• Thu, Sep 5 - 4:09 pm ET

Why Won’t DC Let Batwoman Marry Her Girlfriend?

batwoman1

The editorial team of long-running comic Batwoman announced today that they are resigning over the refusal of DC to let the title character marry her girlfriend. What the hey?

Let’s back up a bit. Since 2006, Batwoman has been helmed by J.H. Williams III and W. Haden Blackman, who resurrected the long-defunct character—originally introduced in 1956 to combat gay whisperings about Batman—as a crime fighting Jewish lesbian socialite named Kate Kane. Jewish and a lesbian? How progressive. She quickly became the most high profile queer superhero of all time, as well as a strong female protagonist in a world still largely designed to appeal to the fantasies of adolescent boys.

However, despite the fact that she proposed to her girlfriend Maggie Sawyer in what I am told was a pivotal moment for her storyline, the higher ups at DC refused to let the two actually get married, and this pissed off the editorial team. They write:

“Unfortunately, in recent months, DC has asked us to alter or completely discard many long-standing storylines in ways that we feel compromise the character and the series. We were told to ditch plans for Killer Croc’s origins; forced to drastically alter the original ending of our current arc, which would have defined Batwoman’s heroic future in bold new ways; and, most crushingly, prohibited from ever showing Kate and Maggie actually getting married. All of these editorial decisions came at the last minute, and always after a year or more of planning and plotting on our end.”

They clarify that it was never put to them as an anti-gay marriage decision, but it at least seems odd to me, a person without intimate knowledge of the comics world, that there would be this big a schism between the writers and their bosses after years of working together harmoniously. iO9 posits that it could have something to do with DC’s hiring of vocally anti-gay author Orson Scott Card to write an “Adventures of Superman” release, but what?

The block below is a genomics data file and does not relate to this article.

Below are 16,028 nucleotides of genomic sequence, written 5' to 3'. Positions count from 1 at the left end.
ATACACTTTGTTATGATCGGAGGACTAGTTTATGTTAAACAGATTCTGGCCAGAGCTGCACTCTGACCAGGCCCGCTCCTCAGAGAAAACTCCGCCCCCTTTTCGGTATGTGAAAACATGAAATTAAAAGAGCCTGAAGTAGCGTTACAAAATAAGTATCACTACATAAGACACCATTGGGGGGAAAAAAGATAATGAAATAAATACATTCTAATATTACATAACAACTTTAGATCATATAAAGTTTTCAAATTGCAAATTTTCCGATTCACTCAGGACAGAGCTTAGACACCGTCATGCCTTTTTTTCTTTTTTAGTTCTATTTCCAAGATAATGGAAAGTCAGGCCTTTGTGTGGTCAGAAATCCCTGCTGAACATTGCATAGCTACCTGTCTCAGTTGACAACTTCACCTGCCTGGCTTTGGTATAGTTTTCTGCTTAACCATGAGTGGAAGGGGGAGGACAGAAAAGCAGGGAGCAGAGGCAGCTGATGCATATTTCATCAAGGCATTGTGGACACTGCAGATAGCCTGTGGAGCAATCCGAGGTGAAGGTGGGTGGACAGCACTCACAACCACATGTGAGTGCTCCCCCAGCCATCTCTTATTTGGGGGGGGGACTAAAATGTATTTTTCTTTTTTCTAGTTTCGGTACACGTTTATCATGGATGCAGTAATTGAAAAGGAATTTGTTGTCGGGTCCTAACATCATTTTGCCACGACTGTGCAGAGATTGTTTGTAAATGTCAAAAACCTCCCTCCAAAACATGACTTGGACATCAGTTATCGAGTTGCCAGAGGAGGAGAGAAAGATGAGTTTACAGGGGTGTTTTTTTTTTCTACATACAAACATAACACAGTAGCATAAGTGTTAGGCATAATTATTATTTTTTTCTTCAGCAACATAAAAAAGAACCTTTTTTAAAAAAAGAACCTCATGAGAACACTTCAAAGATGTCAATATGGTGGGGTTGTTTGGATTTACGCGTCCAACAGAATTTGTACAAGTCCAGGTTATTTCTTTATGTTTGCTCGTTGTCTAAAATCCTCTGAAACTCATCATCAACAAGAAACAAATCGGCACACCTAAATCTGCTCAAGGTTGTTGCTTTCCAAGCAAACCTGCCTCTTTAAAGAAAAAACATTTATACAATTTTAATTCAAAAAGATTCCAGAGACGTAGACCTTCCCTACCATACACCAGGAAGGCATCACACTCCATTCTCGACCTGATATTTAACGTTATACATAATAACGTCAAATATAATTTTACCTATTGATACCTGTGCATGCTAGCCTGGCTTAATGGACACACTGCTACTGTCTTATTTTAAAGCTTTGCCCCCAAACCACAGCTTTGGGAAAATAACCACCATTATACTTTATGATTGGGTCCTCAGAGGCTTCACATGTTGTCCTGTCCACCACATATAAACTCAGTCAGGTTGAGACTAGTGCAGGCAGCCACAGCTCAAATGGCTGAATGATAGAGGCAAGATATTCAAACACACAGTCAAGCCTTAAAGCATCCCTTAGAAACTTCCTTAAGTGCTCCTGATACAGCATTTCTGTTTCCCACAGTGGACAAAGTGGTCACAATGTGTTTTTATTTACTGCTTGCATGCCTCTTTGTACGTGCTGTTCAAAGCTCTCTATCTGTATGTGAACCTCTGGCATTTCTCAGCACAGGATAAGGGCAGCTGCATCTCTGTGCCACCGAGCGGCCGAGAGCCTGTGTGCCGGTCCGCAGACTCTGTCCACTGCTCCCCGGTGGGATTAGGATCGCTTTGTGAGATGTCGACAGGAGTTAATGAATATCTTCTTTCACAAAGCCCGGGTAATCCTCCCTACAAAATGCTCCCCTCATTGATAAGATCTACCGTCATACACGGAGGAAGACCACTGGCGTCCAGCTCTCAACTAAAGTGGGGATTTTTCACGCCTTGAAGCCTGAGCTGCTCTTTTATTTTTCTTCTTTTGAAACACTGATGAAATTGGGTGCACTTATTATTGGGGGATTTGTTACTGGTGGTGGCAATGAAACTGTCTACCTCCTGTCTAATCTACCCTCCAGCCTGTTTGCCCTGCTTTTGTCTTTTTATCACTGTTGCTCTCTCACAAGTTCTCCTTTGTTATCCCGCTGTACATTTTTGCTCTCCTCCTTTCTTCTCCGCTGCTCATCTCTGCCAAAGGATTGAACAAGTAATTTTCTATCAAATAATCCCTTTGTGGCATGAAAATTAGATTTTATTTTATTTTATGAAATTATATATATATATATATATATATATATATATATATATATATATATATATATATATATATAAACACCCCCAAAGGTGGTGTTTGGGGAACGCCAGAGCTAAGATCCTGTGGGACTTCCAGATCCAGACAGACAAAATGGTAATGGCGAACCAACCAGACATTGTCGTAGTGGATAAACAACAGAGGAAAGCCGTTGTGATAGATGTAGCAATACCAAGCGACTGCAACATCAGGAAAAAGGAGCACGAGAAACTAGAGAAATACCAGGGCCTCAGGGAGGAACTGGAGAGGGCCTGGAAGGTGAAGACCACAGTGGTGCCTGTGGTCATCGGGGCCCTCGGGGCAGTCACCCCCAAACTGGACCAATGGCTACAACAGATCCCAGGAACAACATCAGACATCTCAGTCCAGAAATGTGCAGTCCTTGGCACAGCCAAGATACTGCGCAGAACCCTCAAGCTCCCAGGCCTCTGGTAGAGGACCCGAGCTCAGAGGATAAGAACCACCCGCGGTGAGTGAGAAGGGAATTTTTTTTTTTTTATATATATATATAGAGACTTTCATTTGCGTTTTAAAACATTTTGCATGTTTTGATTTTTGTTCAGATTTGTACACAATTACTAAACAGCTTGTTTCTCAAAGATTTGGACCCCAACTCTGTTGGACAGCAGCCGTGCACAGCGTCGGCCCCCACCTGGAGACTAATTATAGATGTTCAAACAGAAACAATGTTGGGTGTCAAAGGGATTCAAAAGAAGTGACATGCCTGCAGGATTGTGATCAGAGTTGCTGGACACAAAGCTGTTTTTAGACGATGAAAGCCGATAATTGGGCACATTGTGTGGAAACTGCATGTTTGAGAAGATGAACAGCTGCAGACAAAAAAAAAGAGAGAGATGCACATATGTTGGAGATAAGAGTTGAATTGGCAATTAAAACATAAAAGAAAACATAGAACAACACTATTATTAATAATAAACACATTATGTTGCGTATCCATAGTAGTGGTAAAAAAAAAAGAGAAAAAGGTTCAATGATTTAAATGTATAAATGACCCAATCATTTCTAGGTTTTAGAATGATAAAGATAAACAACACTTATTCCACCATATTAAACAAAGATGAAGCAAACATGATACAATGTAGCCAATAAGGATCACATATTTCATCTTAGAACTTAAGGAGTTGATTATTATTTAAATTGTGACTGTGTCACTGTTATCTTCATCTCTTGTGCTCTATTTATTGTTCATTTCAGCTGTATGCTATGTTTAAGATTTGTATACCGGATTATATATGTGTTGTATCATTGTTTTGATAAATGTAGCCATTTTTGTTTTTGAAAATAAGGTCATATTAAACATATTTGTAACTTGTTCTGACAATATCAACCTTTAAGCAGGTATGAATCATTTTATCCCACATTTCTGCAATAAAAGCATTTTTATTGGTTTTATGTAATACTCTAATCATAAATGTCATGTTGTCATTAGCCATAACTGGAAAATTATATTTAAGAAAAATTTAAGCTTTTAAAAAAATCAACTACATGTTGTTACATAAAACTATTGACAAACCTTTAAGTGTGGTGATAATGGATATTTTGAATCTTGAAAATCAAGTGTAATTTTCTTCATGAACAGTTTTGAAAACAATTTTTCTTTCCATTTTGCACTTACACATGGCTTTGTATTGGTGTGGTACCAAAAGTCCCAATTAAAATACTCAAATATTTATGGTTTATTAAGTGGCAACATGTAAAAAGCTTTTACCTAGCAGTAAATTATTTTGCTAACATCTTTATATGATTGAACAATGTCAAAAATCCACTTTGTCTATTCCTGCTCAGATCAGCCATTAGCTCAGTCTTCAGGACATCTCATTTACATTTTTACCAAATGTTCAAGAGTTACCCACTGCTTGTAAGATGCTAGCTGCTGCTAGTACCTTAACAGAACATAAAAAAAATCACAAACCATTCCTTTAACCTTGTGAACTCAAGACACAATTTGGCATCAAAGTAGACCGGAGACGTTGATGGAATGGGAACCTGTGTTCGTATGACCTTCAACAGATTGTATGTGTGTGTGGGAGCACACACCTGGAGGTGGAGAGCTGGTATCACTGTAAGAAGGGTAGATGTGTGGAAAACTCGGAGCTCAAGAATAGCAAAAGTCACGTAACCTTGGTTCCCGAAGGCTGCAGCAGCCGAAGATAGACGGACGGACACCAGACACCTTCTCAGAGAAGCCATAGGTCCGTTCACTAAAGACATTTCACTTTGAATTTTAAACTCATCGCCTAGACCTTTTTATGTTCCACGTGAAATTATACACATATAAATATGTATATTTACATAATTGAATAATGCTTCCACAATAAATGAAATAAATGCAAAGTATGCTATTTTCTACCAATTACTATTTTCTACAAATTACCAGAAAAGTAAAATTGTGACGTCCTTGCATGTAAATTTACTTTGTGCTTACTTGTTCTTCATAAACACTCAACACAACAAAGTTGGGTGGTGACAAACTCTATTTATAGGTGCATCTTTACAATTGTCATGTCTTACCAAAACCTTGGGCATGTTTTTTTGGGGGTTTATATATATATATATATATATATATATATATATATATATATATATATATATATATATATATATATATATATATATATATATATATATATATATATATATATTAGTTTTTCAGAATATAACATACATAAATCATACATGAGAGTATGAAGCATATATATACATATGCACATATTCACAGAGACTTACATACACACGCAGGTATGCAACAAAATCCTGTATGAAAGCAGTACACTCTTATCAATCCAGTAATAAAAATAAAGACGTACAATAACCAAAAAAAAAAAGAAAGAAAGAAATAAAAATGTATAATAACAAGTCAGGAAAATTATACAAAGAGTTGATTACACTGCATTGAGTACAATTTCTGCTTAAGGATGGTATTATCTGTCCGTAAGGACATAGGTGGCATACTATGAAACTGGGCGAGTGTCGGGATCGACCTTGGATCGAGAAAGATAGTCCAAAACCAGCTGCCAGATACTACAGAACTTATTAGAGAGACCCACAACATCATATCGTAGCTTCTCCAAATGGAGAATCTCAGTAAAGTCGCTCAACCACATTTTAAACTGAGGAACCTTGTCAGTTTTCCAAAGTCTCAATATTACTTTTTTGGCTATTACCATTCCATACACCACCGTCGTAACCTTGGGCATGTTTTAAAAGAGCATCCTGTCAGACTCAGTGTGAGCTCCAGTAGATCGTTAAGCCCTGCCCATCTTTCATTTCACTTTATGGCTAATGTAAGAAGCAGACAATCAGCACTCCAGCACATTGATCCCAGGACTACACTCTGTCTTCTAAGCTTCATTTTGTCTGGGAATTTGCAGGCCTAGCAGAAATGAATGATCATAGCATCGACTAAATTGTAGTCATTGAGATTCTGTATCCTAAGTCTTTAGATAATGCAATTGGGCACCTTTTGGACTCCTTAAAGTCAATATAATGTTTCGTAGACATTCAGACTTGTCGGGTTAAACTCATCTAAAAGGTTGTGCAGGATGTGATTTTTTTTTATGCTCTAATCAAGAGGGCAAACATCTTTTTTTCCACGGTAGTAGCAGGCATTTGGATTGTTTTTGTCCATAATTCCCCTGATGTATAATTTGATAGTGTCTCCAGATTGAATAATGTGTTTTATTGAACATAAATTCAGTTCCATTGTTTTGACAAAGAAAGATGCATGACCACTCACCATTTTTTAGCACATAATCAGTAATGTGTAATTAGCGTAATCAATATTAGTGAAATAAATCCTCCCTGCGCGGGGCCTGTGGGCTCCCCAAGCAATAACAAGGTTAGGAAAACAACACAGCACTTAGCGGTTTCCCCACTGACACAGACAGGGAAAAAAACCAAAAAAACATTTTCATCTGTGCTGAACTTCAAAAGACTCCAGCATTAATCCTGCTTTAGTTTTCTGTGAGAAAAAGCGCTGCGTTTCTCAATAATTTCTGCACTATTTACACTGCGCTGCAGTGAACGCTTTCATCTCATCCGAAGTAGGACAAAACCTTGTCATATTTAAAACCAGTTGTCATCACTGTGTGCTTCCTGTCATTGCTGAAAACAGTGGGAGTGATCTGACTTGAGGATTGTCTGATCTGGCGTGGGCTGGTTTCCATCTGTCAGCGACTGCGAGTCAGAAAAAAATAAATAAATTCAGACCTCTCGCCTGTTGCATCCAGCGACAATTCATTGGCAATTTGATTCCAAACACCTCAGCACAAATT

If DC wants to show they are not homophobic just because they hired a homophobe to work for them, this seems like the wrong way to go about it. But if they wanted to make homophobes happy, why would they have let Batwoman be gay and propose to her girlfriend to begin with? Maybe, like numerous liberal politicians, they’re trying to toe the line between the pro and anti equality camps by saying that lesbians are allowed to exist, but not get married? I’ll admit I’m not super well-versed in the comic books world, so feel free to chime in with anything I’ve missed.

(Via iO9)

Image: DC via iO9

 

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  • Lil’Fel Rocks the World

    This is an idiotic assertion that places queers in a box for the sake of riding the wave of popular opinion. Batwoman is not just queer, she’s a superhero. How many superheroes have ever gotten married? The decision to not resign your character’s plot to a life of romantic stability and monogamy seems like a good editorial choice to me and anyone who posits that to not make such a choice defaults them as homophobic is a moron. I thought this “You’re either with us, or against us” flavour when out of fashion with Bush.

    • julie32

      I’m not sure I understand your “You’re either with us or against us” comment. You can’t pretend not to be homophobic while claiming that gay and lesbian couples don’t deserve the same rights as you. I don’t see how having a character get married would make the story dull, since the focal point of a superhero doesn’t need to be their love life. If they later found it dull, they could have the couple divorce, or introduce infidelity or something else. To have them get engaged but not allow marriage may not have been a decision that was consciously made regarding personal beliefs, but they should be aware of the message it sends to the public.

    • http://www.ambiencechaser.com/ Elizabeth Licata

      How many superheroes have ever gotten married? Just pulling a few names off the top of my head … Superman. Spider-Man. The Flash. Cyclops. Ant Man. Luke Cage. Quicksilver. Sentinel. Mr. Fantastic. Professor X (ultimate). Wolverine. Northstar *just* married his boyfriend over at Marvel.